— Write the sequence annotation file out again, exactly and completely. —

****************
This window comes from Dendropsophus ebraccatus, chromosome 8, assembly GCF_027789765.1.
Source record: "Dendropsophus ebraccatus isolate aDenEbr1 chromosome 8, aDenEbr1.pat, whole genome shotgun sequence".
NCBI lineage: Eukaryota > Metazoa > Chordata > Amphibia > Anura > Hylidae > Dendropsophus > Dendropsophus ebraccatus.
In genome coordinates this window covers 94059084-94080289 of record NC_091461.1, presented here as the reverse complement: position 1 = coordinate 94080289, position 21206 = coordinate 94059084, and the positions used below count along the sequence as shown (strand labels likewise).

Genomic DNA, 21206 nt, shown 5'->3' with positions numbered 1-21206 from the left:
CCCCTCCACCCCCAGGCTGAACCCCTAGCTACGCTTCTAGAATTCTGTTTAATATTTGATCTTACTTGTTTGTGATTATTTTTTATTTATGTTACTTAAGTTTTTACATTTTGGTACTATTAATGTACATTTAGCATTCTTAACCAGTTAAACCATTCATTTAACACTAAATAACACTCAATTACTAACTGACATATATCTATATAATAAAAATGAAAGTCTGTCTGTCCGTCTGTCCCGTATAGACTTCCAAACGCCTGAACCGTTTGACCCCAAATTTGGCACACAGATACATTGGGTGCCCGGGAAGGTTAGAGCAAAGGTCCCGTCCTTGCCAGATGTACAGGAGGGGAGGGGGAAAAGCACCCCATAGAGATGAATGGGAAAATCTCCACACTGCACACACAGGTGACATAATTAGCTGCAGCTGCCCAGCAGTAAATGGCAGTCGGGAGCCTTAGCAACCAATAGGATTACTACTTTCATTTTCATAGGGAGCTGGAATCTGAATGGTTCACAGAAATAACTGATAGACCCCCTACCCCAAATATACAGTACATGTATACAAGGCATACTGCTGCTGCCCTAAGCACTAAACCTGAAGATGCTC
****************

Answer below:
This window comes from Dendropsophus ebraccatus, chromosome 8, assembly GCF_027789765.1.
Source record: "Dendropsophus ebraccatus isolate aDenEbr1 chromosome 8, aDenEbr1.pat, whole genome shotgun sequence".
NCBI lineage: Eukaryota > Metazoa > Chordata > Amphibia > Anura > Hylidae > Dendropsophus > Dendropsophus ebraccatus.
In genome coordinates this window covers 94059084-94080289 of record NC_091461.1, presented here as the reverse complement: position 1 = coordinate 94080289, position 21206 = coordinate 94059084, and the positions used below count along the sequence as shown (strand labels likewise).

Genomic DNA, 21206 nt, shown 5'->3' with positions numbered 1-21206 from the left:
CCCCTCCACCCCCAGGCTGAACCCCTAGCTACGCTTCTAGAATTCTGTTTAATATTTGATCTTACTTGTTTGTGATTATTTTTTATTTATGTTACTTAAGTTTTTACATTTTGGTACTATTAATGTACATTTAGCATTCTTAACCAGTTAAACCATTCATTTAACACTAAATAACACTCAATTACTAACTGACATATATCTATATAATAAAAATGAAAGTCTGTCTGTCCGTCTGTCCCGTATAGACTTCCAAACGCCTGAACCGTTTGACCCCAAATTTGGCACACAGATACATTGGGTGCCCGGGAAGGTTAGAGCAAAGGTCCCGTCCTTGCCAGATGTACAGGAGGGGAGGGGGAAAAGCACCCCATAGAGATGAATGGGAAAATCTCCACACTGCACACACAGGTGACATAATTAGCTGCAGCTGCCCAGCAGTAAATGGCAGTCGGGAGCCTTAGCAACCAATAGGATTACTACTTTCATTTTCATAGGGAGCTGGAATCTGAATGGTTCACAGAAATAACTGATAGACCCCCTACCCCAAATATACAGTACATGTATACAAGGCATACTGCTGCTGCCCTAAGCACTAAACCTGAAGATGCTC